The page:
Carolyn concluded her artificial seagrass unit (ASU) experiment in Florida Bay last week (despite TS Fay's best efforts to deter us). The objective of the study was to determine if seagrass epifauna responded to nutrient additions because of changes in the food resources (epiphytes) or because of changes in the canopy complexity as faster-growing, highly branched species proliferated. We are particularly interested in grazing crustaceans like grass shrimp (left), but other species like nudibranchs (below) were also present.
We installed ASUs with dense and sparse canopies made from polypropylene ribbon. Half were enriched and half were not. After 3 months, it seems that epifauna were more abundant in enriched plots, regardless of canopy density. This is a qualitative assertion, however--canopy effects may not be as strong (and therefore not as visually obvious) as nutrient effects. Carolyn is looking forward to many weeks of sorting, identifying, and enumerating these creatures to find more definitive answers to our questions.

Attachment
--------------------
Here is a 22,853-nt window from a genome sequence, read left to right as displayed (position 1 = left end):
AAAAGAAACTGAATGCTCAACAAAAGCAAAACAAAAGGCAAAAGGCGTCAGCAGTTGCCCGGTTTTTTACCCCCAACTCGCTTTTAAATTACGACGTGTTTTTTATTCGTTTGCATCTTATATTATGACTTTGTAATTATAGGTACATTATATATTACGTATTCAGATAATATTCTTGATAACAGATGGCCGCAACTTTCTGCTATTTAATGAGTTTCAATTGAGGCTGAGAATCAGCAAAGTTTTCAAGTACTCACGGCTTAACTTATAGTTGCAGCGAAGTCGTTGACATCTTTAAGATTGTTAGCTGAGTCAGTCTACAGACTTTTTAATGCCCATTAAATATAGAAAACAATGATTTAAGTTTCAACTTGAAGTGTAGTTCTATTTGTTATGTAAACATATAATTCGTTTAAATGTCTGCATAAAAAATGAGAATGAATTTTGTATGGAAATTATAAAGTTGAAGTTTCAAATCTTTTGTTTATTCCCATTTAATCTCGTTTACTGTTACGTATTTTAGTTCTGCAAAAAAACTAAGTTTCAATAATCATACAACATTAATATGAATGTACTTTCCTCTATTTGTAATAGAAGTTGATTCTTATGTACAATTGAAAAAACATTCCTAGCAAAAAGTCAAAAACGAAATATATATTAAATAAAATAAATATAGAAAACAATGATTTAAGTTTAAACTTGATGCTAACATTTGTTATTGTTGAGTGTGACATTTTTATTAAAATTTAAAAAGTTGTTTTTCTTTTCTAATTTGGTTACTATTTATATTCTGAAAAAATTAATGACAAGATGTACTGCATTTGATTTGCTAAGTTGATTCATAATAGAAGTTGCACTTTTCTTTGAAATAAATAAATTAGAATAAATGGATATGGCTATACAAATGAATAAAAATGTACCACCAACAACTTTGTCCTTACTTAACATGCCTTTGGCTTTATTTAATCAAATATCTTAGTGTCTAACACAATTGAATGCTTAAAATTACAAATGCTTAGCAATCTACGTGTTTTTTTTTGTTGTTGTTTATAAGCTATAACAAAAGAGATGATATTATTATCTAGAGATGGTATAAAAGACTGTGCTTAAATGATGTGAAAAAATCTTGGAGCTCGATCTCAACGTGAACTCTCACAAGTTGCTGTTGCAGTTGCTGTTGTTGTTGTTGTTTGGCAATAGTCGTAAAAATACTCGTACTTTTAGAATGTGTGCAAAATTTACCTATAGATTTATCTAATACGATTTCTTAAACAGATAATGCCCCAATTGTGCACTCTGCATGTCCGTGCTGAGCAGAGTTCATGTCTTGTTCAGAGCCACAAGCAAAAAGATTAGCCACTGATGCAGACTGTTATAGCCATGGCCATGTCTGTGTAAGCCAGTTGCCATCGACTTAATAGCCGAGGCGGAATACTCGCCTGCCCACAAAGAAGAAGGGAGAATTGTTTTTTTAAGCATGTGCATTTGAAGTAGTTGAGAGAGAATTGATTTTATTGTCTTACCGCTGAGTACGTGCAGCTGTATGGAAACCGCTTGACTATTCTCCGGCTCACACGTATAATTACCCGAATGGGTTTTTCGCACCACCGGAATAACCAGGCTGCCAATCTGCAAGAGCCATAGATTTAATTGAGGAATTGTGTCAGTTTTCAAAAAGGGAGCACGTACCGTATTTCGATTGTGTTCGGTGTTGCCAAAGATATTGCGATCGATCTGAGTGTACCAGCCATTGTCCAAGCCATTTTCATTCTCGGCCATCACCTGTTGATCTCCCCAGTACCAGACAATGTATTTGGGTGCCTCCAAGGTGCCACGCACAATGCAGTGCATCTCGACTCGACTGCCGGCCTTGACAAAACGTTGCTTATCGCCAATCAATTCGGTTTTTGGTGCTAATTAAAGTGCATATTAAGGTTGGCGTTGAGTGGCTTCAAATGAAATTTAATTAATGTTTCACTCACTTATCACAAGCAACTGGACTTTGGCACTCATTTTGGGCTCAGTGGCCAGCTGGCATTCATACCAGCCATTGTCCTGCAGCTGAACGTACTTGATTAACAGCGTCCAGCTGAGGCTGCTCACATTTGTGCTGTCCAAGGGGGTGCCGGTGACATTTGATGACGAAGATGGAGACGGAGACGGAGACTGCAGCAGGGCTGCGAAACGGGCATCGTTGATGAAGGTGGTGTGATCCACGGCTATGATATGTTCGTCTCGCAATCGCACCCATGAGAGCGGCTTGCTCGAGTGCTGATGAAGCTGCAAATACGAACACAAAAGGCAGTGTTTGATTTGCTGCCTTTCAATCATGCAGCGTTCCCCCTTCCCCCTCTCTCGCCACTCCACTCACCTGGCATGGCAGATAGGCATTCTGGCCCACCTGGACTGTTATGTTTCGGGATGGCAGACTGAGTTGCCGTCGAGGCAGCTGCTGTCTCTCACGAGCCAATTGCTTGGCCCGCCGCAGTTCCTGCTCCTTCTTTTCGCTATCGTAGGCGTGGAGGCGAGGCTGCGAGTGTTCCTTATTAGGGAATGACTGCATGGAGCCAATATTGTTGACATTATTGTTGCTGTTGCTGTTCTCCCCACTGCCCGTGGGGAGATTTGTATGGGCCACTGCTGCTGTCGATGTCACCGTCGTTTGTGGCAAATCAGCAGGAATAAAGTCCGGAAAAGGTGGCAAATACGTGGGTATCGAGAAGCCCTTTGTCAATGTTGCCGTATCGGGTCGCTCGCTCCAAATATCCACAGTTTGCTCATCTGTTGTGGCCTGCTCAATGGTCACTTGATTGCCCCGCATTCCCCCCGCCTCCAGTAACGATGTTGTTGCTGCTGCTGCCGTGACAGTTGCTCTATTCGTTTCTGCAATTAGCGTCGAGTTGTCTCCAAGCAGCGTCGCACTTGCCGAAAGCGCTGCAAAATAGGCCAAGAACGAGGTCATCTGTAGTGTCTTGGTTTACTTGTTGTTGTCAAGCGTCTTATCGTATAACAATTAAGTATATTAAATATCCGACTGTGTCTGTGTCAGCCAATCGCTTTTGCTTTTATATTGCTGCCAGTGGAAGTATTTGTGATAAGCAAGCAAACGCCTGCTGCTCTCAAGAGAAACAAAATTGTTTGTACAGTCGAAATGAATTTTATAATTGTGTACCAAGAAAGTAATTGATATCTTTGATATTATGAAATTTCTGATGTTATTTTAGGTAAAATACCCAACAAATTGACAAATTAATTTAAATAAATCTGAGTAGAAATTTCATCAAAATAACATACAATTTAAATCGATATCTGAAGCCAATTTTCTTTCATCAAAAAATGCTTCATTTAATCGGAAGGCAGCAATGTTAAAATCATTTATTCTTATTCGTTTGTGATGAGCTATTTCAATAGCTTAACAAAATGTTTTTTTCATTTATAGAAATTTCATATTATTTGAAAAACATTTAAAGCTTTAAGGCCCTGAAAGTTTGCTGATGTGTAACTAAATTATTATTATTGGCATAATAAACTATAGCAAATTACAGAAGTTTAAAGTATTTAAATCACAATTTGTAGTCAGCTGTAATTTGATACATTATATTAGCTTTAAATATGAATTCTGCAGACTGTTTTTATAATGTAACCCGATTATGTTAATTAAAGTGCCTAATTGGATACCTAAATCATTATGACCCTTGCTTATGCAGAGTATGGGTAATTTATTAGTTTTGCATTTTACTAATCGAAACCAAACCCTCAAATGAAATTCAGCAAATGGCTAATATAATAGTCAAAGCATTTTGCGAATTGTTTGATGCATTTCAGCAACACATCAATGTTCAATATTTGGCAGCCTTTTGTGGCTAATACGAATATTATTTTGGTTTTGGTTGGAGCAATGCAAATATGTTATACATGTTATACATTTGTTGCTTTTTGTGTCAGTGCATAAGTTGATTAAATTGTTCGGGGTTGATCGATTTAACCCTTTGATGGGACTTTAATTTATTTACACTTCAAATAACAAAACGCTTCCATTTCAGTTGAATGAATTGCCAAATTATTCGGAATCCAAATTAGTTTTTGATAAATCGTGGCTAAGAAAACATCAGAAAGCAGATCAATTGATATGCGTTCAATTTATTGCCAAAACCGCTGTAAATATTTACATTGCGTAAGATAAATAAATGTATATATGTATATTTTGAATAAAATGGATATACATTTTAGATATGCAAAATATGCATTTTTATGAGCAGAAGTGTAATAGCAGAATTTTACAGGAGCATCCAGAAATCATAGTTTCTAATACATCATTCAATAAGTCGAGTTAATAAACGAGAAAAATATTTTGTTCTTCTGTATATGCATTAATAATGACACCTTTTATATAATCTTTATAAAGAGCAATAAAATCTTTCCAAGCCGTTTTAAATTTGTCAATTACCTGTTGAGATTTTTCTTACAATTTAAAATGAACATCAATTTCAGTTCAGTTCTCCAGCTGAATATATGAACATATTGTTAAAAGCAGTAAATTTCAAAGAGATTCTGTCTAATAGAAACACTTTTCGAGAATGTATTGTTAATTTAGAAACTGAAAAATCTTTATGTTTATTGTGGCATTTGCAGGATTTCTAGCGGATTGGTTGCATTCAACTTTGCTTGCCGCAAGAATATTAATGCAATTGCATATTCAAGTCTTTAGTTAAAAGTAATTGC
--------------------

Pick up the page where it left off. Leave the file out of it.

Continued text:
Thursday, August 21, 2008
The water and sky meet seamlessly--only a few mangrove islands and cotton ball clouds reveal the transition. Such was the scene in Florida Bay last week, before TS Fay swept us out of our study site. This is the third tropical storm to hit one of my study sites in the last month: Dolly in Pt Aransas, Edouard in Pt Aransas, and now Fay. None of the storms have been serious, and aside from the disruptions, our work has gone on. Heroic efforts on Carolyn's part ensured that the artificial seagrass experiment was brought to completion (pictures here), despite the storm. Did nutrients or canopy density have a stronger impact on epifaunal communities? Stay tuned...